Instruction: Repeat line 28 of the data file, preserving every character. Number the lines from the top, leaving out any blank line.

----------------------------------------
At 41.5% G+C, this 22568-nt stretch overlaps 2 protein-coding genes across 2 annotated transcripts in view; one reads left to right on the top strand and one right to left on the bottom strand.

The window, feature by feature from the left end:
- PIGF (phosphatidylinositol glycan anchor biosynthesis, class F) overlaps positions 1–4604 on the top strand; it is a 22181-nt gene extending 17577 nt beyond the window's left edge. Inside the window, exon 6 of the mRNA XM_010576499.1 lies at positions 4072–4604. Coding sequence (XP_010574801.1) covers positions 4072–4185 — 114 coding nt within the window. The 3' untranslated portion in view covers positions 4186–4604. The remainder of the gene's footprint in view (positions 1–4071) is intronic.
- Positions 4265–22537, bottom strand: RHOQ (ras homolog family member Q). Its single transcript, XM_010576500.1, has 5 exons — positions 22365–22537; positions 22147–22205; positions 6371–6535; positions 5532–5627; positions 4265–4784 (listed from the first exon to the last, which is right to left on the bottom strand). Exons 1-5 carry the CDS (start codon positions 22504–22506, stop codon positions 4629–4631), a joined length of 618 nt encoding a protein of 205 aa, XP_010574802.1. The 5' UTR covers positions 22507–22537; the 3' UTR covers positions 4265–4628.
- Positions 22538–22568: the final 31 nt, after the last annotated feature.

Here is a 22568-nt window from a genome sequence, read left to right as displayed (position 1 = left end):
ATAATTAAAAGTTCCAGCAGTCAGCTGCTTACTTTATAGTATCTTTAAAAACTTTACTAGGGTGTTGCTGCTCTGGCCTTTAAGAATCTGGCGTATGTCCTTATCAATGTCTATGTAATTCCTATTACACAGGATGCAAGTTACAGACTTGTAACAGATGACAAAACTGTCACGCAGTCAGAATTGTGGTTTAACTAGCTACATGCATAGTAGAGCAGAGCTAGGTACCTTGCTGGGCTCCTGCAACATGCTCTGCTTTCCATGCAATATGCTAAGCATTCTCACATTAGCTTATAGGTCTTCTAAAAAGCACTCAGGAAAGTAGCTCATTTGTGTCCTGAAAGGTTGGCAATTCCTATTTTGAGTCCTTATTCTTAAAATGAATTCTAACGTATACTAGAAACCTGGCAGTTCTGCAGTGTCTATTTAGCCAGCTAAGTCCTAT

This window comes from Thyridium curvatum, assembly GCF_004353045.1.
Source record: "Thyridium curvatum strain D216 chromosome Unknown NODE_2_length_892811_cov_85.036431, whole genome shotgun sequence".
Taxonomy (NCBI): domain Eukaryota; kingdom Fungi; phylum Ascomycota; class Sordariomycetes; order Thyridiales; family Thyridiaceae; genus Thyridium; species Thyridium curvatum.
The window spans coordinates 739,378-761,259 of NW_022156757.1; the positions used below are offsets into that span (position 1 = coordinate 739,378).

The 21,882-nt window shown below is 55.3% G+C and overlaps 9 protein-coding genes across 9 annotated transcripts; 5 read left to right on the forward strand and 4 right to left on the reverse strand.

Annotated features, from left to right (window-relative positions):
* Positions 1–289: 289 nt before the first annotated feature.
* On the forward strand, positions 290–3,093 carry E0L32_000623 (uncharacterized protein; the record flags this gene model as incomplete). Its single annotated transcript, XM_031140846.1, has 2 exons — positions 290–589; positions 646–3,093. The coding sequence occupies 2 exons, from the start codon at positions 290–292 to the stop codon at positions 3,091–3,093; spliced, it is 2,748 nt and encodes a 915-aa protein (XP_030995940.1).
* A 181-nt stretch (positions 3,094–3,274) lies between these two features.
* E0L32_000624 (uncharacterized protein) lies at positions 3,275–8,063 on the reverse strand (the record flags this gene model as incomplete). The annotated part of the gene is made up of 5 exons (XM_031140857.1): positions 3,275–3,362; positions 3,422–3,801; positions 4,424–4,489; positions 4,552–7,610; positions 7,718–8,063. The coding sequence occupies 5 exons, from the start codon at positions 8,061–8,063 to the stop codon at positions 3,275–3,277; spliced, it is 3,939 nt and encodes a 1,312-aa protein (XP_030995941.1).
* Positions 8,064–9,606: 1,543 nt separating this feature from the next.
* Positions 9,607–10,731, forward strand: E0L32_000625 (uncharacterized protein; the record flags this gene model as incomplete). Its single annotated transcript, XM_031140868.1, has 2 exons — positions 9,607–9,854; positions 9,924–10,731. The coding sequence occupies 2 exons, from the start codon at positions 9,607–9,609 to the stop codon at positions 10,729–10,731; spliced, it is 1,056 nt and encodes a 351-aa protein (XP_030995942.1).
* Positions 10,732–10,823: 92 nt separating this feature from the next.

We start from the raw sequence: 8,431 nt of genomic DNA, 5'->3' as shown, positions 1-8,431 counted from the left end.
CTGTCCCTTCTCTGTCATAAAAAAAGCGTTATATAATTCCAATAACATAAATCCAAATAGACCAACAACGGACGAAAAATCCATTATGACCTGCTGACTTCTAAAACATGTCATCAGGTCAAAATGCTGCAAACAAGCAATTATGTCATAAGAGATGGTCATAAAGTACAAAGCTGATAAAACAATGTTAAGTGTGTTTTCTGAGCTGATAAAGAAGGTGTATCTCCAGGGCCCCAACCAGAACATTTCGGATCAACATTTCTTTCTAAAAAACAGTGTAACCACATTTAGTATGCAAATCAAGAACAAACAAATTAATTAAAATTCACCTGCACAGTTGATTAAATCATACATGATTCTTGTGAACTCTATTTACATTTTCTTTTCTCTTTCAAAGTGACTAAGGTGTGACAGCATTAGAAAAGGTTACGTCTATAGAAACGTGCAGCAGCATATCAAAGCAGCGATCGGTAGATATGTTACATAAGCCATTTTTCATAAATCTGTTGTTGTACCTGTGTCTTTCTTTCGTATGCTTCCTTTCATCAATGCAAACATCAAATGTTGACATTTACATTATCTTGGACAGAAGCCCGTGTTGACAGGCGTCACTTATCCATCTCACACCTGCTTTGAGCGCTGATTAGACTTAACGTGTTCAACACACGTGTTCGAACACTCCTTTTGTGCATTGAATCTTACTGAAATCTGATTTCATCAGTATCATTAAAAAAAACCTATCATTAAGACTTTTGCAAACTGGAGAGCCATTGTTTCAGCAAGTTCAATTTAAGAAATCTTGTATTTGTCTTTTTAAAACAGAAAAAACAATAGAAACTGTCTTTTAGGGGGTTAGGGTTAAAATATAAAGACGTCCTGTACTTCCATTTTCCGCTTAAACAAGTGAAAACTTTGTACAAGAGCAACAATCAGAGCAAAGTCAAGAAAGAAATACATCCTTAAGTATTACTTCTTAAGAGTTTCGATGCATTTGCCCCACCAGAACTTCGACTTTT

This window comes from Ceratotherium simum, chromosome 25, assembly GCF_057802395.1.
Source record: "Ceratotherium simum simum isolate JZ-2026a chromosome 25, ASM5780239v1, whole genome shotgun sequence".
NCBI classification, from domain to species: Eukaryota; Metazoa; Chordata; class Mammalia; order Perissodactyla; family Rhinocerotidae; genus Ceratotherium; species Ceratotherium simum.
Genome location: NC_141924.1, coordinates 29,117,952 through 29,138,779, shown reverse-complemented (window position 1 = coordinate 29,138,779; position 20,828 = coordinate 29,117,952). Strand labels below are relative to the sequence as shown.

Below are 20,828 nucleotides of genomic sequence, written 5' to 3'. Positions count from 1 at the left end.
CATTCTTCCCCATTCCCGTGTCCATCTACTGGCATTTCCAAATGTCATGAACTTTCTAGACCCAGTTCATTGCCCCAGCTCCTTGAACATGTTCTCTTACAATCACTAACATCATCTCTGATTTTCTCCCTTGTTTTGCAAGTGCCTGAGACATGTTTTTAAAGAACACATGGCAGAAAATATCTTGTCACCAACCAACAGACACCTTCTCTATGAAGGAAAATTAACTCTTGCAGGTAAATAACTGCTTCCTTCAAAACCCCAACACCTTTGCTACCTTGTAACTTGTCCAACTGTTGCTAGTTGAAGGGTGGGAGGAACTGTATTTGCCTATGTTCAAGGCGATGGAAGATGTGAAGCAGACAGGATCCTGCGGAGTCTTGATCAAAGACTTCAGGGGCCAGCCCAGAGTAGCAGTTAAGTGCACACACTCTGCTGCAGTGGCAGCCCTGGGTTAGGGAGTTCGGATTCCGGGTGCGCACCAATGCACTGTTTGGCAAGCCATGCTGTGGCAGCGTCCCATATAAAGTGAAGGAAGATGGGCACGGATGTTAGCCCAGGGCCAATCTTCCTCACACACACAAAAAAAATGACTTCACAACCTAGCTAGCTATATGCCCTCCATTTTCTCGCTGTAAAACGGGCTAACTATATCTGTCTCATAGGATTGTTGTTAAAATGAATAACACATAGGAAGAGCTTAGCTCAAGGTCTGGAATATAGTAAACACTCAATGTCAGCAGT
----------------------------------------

CATTCTTCCCCATTCCCGTGTCCATCTACTGGCATTTCCAAATGTCATGAACTTTCTAGACCCAGTTCATTGCCCCAGCTCCTTGAACATGTTCTCTTACAATCACTAACATCATCTCTGATTTTCTCCCTTGTTTTGCAAGTGCCTGAGACATGTTTTTAAAGAACACATGGCAGAAAATATCTTGTCACCAACCAACAGACACCTTCTCTATGAAGGAAAATTAACTCTTGCAGGTAAATAACTGCTTCCTTCAAAACCCCAACACCTTTGCTACCTTGTAACTTGTCCAACTGTTGCTAGTTGAAGGGTGGGAGGAACTGTATTTGCCTATGTTCAAGGCGATGGAAGATGTGAAGCAGACAGGATCCTGCGGAGTCTTGATCAAAGACTTCAGGGGCCAGCCCAGAGTAGCAGTTAAGTGCACACACTCTGCTGCAGTGGCAGCCCTGGGTTAGGGAGTTCGGATTCCGGGTGCGCACCAATGCACTGTTTGGCAAGCCATGCTGTGGCAGCGTCCCATATAAAGTGAAGGAAGATGGGCACGGATGTTAGCCCAGGGCCAATCTTCCTCACACACACAAAAAAAATGACTTCACAACCTAGCTAGCTATATGCCCTCCATTTTCTCGCTGTAAAACGGGCTAACTATATCTGTCTCATAGGATTGTTGTTAAAATGAATAACACATAGGAAGAGCTTAGCTCAAGGTCTGGAATATAGTAAACACTCAATGTCAGCAGT